Reports of airbag burn injuries and airbag components setting fire to other parts of the vehicle interior have prompted US safety regulators to intensify another investigation into defects in Ford's Focus compact car, according to a Reuters report.

The report said there have been 130 complaints of burn injuries from Focus airbags as well as 18 reports that the deployed airbags caused other parts of the vehicle to catch fire.

The car – a strong seller on both sides of the Atlantic, and about to be launched in Australia and New Zealand, was introduced in the US in 2000, intended to lure young buyers to the Blue Oval, but has so far been subject to nine safety recalls while six investigations into possible defects are still pending, Reuters said.

The news agency said the National Highway Traffic Safety Administration (NHTSA) earlier this month upgraded the investigation into 576,700 of the 2000 and 2001 model year Focus cars to an engineering analysis, a step that often precedes a recall, adding that NHTSA reported that Ford had received 100 complaints about the Focus' airbags, adding to the 40 already made to NHTSA.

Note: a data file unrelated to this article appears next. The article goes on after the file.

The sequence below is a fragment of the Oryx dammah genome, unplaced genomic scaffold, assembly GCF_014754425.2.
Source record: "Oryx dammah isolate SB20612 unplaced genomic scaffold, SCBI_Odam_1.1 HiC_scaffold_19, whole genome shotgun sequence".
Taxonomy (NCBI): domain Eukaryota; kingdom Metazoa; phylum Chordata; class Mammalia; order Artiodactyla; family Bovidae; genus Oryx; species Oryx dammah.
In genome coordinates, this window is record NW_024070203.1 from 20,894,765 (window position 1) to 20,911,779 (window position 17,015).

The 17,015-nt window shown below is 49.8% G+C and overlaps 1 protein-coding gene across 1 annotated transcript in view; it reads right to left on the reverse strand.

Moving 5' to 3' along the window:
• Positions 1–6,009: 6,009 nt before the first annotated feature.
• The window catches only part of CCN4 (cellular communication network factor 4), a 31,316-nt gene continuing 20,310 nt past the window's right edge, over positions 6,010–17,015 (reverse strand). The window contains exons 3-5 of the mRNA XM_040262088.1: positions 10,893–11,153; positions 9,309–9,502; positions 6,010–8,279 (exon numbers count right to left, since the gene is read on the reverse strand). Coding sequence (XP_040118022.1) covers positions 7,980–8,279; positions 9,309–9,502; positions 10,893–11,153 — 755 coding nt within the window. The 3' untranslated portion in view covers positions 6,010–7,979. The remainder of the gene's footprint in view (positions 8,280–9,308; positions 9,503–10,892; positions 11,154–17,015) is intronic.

The Reuters report and others circulating in the US say there are real signs that regular negative publicity over recalls or alleged safety defects is hurting Focus sales – it is now outsold by GM’s ageing Chevrolet Cavalier, for example – and the car has been given an advertising push by Ford chairman Bill Ford himself.

Ford claims to have improved Focus quality and warranty claims are down, the latest Reuters report also said.